Tobacco deal un-American

By Scott Tibbs

Over the past few years, we have seen our state governments engage in one of the most blatant acts of extortion in recent memory. In their "deal" with the tobacco industry, they have taken an industry that sells a completely legal product and extorted money from it in the name of "public health." But lost in this crusade against this substance is any notion of personal responsibility.

The tobacco deal's corrosive effect on personal responsibility can be seen in the cries of victim hood by former tobacco users who have sued the tobacco companies. These people knew the risks of using a substance with a carcinogenic effect, yet used it anyway. And while we all feel sorry for those who have developed cancer due to tobacco, why must the tobacco companies pay their medical bills? After all, tobacco is a legal product, and the former smokers knew full well of the dangers of using that substance well before they became sick. The tobacco companies did nothing illegal. But the plaintiffs, instead of taking responsibility for their own actions, instead decided it was the evil tobacco companies who were responsible for their own self-destructive behavior.

But it is the state governments who have really used this as a cash cow. When they saw the smaller civil suits, many state governments filed their own lawsuits, hoping to force the tobacco companies to pay for the costs smoking related illnesses have attributed to Medicaid and Medicare. By doing this, the states feed the notion that people are not responsible for their own actions. It isn't the smokers' fault, after all, that they got sick from what they knew was a dangerous substance? Instead, it was the fault if the company that sold it to them.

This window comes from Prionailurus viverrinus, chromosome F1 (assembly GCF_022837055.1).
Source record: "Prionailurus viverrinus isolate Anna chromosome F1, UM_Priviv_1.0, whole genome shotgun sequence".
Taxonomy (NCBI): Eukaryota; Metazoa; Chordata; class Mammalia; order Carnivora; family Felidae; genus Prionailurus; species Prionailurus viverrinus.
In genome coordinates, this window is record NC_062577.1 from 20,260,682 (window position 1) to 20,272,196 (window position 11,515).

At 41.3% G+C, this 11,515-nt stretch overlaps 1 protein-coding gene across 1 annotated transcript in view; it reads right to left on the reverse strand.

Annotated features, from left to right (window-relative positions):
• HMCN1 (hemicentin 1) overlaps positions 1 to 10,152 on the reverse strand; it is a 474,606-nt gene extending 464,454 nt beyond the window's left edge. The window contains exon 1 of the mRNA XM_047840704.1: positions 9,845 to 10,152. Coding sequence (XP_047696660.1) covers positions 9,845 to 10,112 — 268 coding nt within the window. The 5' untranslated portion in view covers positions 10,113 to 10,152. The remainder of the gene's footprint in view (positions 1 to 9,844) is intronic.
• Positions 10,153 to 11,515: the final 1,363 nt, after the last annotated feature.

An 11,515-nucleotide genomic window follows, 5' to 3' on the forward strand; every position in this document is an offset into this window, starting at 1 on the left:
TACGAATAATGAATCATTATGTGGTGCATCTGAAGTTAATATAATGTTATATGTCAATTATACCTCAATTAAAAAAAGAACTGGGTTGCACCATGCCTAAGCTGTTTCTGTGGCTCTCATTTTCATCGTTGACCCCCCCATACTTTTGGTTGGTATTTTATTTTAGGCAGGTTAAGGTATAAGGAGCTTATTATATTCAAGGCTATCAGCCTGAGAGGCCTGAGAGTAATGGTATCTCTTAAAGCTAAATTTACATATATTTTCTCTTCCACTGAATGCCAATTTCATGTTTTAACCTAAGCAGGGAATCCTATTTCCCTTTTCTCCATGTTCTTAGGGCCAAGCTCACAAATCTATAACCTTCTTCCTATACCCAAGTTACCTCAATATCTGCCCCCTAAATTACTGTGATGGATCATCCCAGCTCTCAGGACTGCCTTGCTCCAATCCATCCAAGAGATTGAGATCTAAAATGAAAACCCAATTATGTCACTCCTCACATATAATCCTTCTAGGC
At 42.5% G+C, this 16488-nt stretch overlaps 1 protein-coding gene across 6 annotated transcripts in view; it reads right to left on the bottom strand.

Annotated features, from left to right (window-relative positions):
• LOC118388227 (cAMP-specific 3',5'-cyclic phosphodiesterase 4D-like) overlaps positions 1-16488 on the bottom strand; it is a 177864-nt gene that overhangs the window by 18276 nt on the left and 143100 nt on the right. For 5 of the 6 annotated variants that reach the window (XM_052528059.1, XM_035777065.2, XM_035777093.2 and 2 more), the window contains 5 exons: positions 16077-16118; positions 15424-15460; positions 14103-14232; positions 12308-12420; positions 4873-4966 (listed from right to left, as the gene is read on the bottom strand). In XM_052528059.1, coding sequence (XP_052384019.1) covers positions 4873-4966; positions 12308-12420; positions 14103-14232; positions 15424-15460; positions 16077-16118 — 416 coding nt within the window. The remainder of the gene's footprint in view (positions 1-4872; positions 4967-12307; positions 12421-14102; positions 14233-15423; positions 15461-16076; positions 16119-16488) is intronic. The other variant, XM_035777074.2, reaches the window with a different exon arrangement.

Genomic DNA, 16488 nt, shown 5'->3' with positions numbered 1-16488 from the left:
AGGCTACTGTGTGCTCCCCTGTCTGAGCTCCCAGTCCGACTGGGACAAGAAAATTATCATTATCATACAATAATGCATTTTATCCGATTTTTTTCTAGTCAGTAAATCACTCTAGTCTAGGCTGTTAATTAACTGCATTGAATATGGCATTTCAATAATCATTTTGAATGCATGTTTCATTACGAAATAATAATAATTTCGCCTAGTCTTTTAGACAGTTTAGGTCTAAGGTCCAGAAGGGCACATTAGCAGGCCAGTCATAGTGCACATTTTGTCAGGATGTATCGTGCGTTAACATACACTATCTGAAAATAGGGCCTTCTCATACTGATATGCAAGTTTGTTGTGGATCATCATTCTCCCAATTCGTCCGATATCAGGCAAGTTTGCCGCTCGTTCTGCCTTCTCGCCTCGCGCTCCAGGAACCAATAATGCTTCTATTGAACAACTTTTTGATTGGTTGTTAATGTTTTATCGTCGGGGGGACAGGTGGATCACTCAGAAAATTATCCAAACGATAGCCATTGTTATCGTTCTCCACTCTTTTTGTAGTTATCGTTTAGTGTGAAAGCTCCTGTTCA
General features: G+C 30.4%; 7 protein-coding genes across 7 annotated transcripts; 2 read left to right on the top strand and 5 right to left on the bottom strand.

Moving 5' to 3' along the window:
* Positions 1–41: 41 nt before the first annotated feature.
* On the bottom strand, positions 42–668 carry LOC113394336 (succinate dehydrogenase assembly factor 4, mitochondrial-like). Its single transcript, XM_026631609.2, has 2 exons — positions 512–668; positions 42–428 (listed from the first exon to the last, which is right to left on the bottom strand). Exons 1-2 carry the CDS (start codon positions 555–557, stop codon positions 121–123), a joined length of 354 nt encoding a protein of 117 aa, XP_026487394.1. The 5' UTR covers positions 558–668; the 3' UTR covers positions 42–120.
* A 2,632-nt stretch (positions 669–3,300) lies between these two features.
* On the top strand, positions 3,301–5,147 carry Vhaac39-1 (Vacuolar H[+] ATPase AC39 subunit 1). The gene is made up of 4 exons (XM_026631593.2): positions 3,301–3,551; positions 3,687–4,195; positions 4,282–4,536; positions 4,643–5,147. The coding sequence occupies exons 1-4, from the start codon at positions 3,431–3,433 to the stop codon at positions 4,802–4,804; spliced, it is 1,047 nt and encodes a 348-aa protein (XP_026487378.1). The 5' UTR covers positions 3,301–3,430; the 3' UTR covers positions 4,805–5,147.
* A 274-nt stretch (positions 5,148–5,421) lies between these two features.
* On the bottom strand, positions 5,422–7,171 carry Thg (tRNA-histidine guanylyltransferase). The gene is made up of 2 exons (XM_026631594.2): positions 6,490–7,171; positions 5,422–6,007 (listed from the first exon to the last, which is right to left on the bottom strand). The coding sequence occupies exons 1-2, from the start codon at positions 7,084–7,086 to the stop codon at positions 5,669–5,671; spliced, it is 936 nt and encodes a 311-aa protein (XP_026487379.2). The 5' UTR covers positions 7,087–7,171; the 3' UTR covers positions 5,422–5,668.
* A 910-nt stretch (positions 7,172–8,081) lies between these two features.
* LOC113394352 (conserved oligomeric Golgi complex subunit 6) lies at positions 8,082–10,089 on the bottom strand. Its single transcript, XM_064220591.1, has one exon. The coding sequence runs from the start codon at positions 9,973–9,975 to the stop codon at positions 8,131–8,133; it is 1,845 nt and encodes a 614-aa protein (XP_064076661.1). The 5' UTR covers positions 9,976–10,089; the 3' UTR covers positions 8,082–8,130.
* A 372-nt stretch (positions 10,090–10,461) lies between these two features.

But if tobacco were really as bad as everyone says it is, why not ban it? The reason is simple: tobacco is a huge source of revenue for the government. The states managed to extort $206 billion from the tobacco companies, to be used on all sorts of government programs. The states managed to get the tobacco money by using a method that can only be described as extortion. By threatening lawsuits, the states knew they could make the tobacco companies lose money even if they won the lawsuit due to legal fees. The tobacco companies, facing a no-win situation, caved in to this extortion and paid the money. Indiana alone is expected to get $4 billion from the deal. When you can get so much money from an industry via extortion, why should you make their product illegal?

In addition, the tobacco deal has provided a way for the government to raise taxes in a way that is less offensive to the average taxpayer. By taxing cigarettes, lawmakers can levy a "sin tax," affecting only the behavior they are attempting to regulate. This raises to points: First, what business is it of the government to regulate the behavior of individuals consuming a perfectly legal substance? Second, with tax rates already exorbitantly high, why should the government be raising taxes in any form, especially when tobacco taxes fall hardest on lower-income Americans?

But more disturbing about this deal is the precedent it sets for how government is to deal with other industries. In the future, government can simply decree a perfectly legal product to be "unsafe," and extort billions of dollars from the makers of that product, raising the price for those who use the product.

This is especially worrisome to people concerned with second amendment rights. We have already seen the city of Chicago file a lawsuit against gun manufacturers over the fact that guns are used in crime, and one can easily see a $200 billion firearms deal on the horizon. Government expansionists, unable to restrict second amendment rights through legislation, may use legal extortion to accomplish what they could not vial legislation. This can be repeated on any product that the great Government deems "unsafe," from Sports Utility Vehicles to red meat. We have even seen the airlines forced to establish "peanut free zones" so people with peanut allergies won't be forced to inhale second hand peanut fumes.

There is no product to insignificant, nor any industry too small, to avoid this new wave of legislation by litigation. And our freedom is at stake.

Eric Seymour

Robert Schiener

Joel Corbin

Bryant Lewis

Rush Reagan